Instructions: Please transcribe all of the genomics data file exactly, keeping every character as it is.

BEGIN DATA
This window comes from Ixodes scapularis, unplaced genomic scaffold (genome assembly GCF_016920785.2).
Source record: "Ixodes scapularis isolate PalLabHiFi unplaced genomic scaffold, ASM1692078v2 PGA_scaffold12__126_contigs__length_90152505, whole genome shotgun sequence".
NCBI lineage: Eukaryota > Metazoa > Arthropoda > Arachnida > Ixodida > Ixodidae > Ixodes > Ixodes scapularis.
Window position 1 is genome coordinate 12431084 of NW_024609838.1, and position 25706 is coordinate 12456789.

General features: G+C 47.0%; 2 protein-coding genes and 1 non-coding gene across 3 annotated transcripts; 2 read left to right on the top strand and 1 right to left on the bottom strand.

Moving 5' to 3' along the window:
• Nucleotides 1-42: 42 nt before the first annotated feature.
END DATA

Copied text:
This window comes from Ixodes scapularis, unplaced genomic scaffold (genome assembly GCF_016920785.2).
Source record: "Ixodes scapularis isolate PalLabHiFi unplaced genomic scaffold, ASM1692078v2 PGA_scaffold12__126_contigs__length_90152505, whole genome shotgun sequence".
NCBI lineage: Eukaryota > Metazoa > Arthropoda > Arachnida > Ixodida > Ixodidae > Ixodes > Ixodes scapularis.
Window position 1 is genome coordinate 12431084 of NW_024609838.1, and position 25706 is coordinate 12456789.

General features: G+C 47.0%; 2 protein-coding genes and 1 non-coding gene across 3 annotated transcripts; 2 read left to right on the top strand and 1 right to left on the bottom strand.

Moving 5' to 3' along the window:
• Nucleotides 1-42: 42 nt before the first annotated feature.